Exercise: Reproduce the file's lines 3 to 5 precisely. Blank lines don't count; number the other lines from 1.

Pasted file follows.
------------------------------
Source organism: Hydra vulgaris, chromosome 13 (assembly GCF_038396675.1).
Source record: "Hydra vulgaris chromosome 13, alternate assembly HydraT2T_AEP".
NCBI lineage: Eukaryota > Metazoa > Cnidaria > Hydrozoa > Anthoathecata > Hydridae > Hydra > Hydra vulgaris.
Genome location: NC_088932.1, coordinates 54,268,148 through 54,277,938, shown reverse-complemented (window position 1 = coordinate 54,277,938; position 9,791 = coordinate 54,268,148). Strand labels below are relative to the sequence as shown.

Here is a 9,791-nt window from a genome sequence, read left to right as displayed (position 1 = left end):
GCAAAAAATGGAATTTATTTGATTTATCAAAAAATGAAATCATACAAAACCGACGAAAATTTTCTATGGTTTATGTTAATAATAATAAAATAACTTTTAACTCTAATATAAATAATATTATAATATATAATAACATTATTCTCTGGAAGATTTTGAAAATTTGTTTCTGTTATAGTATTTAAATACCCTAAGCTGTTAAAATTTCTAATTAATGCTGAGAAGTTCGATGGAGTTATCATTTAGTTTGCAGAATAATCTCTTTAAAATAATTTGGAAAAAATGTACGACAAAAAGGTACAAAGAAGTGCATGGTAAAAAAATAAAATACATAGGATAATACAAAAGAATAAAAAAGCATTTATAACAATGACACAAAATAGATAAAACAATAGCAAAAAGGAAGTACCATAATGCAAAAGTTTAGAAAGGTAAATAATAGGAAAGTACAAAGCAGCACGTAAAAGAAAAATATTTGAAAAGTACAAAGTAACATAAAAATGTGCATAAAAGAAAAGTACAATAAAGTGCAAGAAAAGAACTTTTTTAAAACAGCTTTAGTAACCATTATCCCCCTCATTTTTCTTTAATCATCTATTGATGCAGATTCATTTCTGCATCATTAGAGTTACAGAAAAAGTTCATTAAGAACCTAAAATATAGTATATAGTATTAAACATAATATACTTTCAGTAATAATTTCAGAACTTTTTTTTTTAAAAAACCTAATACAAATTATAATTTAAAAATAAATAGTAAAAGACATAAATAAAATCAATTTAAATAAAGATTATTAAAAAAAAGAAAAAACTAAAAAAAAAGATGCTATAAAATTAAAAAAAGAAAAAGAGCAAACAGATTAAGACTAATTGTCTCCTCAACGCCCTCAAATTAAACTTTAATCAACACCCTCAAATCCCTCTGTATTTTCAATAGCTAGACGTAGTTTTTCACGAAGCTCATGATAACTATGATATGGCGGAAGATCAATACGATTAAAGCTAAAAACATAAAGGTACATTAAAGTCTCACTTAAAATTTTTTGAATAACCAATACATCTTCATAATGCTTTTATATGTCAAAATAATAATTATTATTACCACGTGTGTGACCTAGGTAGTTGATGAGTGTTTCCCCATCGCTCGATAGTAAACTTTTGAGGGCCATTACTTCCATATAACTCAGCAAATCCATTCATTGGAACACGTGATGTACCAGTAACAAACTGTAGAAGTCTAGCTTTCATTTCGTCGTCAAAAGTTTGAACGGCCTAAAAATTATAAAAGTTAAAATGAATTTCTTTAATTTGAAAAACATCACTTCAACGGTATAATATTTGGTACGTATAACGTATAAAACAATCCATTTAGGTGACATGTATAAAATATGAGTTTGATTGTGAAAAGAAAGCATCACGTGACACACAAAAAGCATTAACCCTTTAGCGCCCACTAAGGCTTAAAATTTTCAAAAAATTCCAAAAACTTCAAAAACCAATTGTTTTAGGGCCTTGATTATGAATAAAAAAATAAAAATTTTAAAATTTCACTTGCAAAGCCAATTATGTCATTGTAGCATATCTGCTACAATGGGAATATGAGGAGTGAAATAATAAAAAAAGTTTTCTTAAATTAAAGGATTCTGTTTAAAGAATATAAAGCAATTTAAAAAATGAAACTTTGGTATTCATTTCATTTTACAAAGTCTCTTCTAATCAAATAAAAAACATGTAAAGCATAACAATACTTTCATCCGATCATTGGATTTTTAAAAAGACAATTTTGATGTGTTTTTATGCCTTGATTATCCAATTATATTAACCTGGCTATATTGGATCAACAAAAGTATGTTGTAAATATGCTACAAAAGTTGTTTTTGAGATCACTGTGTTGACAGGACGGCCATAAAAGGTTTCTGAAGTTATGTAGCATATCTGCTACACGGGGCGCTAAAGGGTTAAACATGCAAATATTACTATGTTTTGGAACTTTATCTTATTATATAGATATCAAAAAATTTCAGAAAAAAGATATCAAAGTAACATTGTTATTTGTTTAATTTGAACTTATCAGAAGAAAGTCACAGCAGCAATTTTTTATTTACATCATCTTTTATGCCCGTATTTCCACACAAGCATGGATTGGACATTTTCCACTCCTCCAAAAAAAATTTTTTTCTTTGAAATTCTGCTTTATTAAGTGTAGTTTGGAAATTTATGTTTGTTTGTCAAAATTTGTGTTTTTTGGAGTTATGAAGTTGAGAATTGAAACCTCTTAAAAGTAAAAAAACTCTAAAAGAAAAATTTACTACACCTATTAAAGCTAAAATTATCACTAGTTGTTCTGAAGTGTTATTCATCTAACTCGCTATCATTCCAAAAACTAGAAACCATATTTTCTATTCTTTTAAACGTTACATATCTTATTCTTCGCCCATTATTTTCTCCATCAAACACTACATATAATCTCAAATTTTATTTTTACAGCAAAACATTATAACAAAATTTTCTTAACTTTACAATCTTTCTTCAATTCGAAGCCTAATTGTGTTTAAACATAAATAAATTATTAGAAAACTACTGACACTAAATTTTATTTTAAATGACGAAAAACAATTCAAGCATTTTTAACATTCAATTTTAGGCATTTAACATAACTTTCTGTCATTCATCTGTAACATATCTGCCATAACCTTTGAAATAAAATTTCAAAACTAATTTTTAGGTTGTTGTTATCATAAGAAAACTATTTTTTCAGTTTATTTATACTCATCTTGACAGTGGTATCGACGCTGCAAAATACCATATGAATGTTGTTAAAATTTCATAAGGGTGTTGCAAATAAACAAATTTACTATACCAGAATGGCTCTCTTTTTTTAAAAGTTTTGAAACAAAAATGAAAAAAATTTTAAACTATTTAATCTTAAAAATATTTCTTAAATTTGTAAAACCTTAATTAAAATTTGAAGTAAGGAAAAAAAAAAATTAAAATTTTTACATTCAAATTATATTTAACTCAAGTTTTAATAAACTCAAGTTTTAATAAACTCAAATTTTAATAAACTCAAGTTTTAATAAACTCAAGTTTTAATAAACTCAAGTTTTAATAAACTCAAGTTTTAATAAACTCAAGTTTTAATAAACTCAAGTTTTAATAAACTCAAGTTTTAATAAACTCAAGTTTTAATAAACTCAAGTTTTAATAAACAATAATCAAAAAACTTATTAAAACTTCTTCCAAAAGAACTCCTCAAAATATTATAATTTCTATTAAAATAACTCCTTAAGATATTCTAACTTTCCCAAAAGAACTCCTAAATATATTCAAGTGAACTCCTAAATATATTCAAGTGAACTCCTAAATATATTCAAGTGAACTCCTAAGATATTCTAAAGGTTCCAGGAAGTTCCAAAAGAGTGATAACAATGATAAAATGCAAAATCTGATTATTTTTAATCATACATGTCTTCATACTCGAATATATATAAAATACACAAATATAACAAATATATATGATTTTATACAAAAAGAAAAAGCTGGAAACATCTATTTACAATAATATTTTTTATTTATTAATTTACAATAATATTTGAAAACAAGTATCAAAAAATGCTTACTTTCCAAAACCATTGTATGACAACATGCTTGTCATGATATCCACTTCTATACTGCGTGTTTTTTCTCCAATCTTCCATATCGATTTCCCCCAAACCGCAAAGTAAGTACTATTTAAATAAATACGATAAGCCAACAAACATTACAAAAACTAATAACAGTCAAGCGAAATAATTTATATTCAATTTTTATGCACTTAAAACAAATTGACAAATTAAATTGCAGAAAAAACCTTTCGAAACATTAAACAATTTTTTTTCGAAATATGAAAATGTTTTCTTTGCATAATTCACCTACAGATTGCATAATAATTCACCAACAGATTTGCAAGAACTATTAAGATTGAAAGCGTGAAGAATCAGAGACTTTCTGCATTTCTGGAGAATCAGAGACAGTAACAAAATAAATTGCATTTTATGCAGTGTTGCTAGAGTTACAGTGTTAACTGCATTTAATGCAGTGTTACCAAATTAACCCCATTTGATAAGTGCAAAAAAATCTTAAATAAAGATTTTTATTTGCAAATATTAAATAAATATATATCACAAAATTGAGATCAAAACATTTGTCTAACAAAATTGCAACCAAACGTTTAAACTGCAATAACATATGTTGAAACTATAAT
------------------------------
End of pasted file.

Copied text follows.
NCBI lineage: Eukaryota > Metazoa > Cnidaria > Hydrozoa > Anthoathecata > Hydridae > Hydra > Hydra vulgaris.
Genome location: NC_088932.1, coordinates 54,268,148 through 54,277,938, shown reverse-complemented (window position 1 = coordinate 54,277,938; position 9,791 = coordinate 54,268,148). Strand labels below are relative to the sequence as shown.

Here is a 9,791-nt window from a genome sequence, read left to right as displayed (position 1 = left end):